In the last several years, plant-based meat companies including Beyond Meat and Impossible Foods have experienced a meteoric rise as fast-food chains, high-end restaurants, and grocery stores have started selling their products.
But neither company has ever weathered a recession—or a pandemic, for that matter. And it’s an open question whether people will still have an appetite for meat alternatives when budgets are tight and creature comforts are at a premium.
The good news for the makers of plant-based meat is that the conventional meat industry is in a tailspin. As of April 28, 15 meatpacking plants in the US were closed because workers had become infected with Covid-19. The closures impact some 25% of meat production, and prompted the chairman of Tyson Foods to take out a full-page ad in the New York Times to warn that “millions of pounds of meat” would not make it to market, and that “the food supply chain is breaking.”
In the event of meat shortages, will consumers opt to buy plant-based meat? Early data suggests the answer is yes: US sales of plant-based meat substitutes increased 200% in the week ending April 18, compared to the same time period last year, according to The Financial Times. US sales of conventional meat increased by 30% during that same period. And Impossible Foods’ chief financial officer, David Lee, has said his company’s supply chain has remained uninterrupted by the virus.
That kind of market activity has been reflected in Beyond Meat’s stock price. (Impossible Foods isn’t publicly traded.) In mid-February, as the virus forced restaurants and food service companies to close, Beyond Meat’s price took a tumble. But it began to pick up again in early April, as news about closing meatpacking plants began to circulate.
In spite of good sales in grocery stores and the potential for meat shortages, Wall Street isn’t optimistic about some plant-based products in the longer haul. In an April 27 report, analysts at UBS slashed their price target for Beyond Meat’s stock from $90 to $73. The analysts acknowledged that the company is performing well in retail—where it aimed its early resources—but that it would not come close to making up for the loss of business in restaurants and food service. Both companies have footprints in retail and restaurants, though Impossible Foods originally focused its product rollout on partnerships with big-name chains and celebrity chefs.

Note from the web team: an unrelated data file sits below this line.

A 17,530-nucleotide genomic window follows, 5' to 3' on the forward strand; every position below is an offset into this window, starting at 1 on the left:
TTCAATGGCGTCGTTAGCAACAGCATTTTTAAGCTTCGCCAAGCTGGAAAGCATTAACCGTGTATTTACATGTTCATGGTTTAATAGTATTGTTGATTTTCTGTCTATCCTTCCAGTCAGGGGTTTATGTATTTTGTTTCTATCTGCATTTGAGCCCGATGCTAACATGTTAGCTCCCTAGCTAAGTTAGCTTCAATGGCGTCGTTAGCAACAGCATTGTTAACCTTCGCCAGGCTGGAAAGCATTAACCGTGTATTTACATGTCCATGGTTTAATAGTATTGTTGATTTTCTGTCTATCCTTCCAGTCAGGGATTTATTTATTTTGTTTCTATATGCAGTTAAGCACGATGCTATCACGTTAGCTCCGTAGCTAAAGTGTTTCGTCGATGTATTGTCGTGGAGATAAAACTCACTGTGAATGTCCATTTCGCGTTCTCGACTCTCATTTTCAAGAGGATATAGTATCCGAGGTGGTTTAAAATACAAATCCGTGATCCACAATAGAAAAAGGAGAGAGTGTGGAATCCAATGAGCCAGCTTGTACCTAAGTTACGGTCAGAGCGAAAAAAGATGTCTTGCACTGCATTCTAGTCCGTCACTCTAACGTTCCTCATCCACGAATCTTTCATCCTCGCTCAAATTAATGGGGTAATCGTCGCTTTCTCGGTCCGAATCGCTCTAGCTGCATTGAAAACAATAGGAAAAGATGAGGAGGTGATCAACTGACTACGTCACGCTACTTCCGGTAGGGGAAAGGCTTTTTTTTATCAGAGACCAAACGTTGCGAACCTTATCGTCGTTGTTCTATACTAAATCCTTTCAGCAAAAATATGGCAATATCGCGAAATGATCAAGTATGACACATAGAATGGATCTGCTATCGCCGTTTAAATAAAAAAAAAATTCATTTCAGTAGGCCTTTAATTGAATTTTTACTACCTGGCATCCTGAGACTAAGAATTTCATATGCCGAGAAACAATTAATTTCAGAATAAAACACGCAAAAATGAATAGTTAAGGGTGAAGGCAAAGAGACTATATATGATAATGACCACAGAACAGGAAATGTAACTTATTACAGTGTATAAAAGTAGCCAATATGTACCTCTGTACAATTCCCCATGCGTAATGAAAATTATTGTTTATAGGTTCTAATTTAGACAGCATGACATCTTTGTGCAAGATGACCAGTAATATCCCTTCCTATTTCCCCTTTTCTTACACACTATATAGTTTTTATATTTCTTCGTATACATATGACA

Analysts at UBS are eyeing a rising US unemployment rate and potential for a recession—which would hit both food service and groceries. “Our concern is that many of Beyond’s independent customers may disproportionately struggle and that traffic to national chain customers may not snap-back as quickly as investors anticipate,” the report says.
That might be the case in the US, but in Hong Kong and China the story has been just the opposite. In both places, demand for plant-based meats have increased since the coronavirus outbreak began, according to the World Economic Forum. Suppliers have said shoppers are worried about links between animal meat and Covid-19, which has many turning to plant-based products.
Starbucks has said it is about to roll out a plant-based lunch menu in China that includes Beyond Meat’s products. And Impossible Foods is working through the regulatory process to get into the Chinese market. Across the globe, this is a moment for plant-based meats to shrink or shine.